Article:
An open letter, signed by Jean-Pierre Barbier, the rightwing head of the département council, and his party’s elected officials, said: “The burkini aims, quite simply, to impose Islamist standards at the heart of swimming and public leisure.”
Other elected officials signed an open letter opposing full-body swimsuits, which they said represented “the oppression and inferiority of women”. Christophe Ferrari, the leftwing former Socialist party head of the Grenoble-Alpes region, opposed the plans and said Piolle was on an “incomprehensible” one-man “crusade”.
The row has been seized on in the run-up to parliamentary elections next month, where the centrist grouping of the newly re-elected president, Emmanuel Macron, is hoping to win a majority but is facing a challenge from an alliance of leftwing parties, led by the radical left’s Jean-Luc Mélenchon and including Greens and Socialists. On the far right, Marine Le Pen’s National Rally party is also aiming to increase its seats.
Le Pen used the burkini row to attack the broad leftwing parliamentary alliance, saying this week that the group included “defenders of burkinis in pools”.
It is not the first time full-body swimwear has caused a political row just before a key election. In the summer of 2016, in the run-up to the 2017 presidential election, about 30 French coastal resorts banned the burkini from beaches, after an initiative by the rightwing mayor of Cannes. The country’s highest administrative court ruled that the anti-burkini decrees were “a serious and manifestly illegal attack on fundamental freedoms”, including the right to move around in public and the freedom of conscience.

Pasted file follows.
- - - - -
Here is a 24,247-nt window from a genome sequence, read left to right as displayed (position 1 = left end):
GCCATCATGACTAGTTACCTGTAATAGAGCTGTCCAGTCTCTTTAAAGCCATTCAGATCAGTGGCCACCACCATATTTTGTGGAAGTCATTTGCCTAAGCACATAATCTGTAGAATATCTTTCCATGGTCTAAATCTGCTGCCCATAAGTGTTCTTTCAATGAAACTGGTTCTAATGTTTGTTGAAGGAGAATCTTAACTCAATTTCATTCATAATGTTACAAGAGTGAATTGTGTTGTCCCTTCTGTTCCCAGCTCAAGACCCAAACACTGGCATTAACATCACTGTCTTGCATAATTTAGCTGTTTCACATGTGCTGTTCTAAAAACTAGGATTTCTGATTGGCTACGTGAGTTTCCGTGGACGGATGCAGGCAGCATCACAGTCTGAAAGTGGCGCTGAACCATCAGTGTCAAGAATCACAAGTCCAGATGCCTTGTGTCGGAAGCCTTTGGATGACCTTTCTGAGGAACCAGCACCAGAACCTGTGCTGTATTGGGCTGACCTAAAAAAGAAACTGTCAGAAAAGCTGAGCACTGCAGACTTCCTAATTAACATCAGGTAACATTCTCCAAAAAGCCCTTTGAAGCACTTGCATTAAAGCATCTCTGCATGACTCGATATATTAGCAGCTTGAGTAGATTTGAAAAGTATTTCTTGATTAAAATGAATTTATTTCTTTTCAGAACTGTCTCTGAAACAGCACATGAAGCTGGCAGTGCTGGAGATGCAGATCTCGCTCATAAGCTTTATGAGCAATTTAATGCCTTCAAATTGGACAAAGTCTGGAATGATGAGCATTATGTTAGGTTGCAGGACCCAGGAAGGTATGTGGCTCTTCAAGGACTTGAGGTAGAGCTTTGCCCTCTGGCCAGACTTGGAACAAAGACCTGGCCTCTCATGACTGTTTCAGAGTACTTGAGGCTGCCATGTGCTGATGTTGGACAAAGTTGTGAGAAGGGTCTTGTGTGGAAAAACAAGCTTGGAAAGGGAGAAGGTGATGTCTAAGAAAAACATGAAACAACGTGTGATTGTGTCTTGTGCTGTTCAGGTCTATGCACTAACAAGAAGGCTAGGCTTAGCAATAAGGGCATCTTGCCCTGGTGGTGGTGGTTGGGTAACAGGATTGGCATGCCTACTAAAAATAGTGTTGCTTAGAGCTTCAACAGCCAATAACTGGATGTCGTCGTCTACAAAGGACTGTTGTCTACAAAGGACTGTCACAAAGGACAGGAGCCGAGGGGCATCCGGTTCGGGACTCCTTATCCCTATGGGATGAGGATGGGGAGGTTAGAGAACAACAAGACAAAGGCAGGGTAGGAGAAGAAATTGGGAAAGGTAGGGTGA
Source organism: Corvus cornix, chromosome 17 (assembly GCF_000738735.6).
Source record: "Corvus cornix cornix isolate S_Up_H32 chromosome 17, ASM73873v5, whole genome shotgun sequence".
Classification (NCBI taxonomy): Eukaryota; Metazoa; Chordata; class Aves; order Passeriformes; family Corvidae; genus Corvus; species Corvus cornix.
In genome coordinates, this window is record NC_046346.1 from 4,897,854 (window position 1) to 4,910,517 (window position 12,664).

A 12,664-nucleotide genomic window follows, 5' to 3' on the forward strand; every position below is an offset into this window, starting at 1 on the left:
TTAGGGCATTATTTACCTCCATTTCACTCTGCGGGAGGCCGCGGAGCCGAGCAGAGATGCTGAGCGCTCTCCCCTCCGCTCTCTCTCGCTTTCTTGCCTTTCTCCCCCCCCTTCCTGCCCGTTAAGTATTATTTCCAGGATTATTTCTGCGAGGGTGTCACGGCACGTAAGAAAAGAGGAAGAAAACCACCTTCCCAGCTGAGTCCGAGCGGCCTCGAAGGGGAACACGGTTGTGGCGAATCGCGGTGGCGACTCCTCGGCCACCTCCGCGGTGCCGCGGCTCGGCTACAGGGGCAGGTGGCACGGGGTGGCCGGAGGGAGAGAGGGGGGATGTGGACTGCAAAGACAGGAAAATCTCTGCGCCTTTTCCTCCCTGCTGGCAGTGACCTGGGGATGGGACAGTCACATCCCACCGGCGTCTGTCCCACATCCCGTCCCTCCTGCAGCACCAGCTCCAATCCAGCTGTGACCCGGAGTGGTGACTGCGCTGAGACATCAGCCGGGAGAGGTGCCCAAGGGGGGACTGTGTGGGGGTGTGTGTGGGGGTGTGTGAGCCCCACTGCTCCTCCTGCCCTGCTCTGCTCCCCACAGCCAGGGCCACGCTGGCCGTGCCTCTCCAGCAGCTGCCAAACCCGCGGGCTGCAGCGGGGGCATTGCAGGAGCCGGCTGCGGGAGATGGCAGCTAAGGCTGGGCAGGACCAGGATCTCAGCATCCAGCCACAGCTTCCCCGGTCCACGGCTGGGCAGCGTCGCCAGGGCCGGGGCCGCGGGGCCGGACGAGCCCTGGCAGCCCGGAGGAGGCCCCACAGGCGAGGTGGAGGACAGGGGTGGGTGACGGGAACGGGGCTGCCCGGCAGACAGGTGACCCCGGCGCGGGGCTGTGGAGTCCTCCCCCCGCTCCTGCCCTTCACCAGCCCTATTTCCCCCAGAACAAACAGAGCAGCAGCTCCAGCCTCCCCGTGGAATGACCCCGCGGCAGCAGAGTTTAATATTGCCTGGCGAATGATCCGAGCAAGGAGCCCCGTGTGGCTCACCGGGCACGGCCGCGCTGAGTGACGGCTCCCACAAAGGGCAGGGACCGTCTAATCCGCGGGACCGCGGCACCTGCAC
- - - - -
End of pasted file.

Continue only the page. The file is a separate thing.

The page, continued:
In Grenoble, Piolle said the new pool rules were not solely about burkinis and that the burkini was a “non-issue”. He said the row showed that the quality of French public political debate was on a downward spiral. “Stop stigmatising and discriminating against Muslims in our country,” he said in an interview on France 2 TV.
He said the loosening of pool rules was about lifting “discriminatory” restrictions in the name of health and equality. “Stop transforming women into sexual objects by saying what they should wear,” he said.
The row has refocused attention on secularism in France, where the republic is built on a strict separation of church and state, intended to foster equality for all private beliefs. This requires the state to be neutral in terms of religion and allows everyone the freedom to practise their faith as long as there is no threat to public order.
Piolle said burkinis in pools had nothing to do with French secularism. State officials in France are not allowed to wear ostentatious religious symbols at work, to protect state neutrality, but Piolle said users of public services, such as swimmers, were simply members of the public who were free to dress as they pleased. In a video posted on Twitter, Piolle said: “We want a public service that is accessible to everyone.”
The proposed new swimwear rules will be debated at a Grenoble council meeting on 16 May.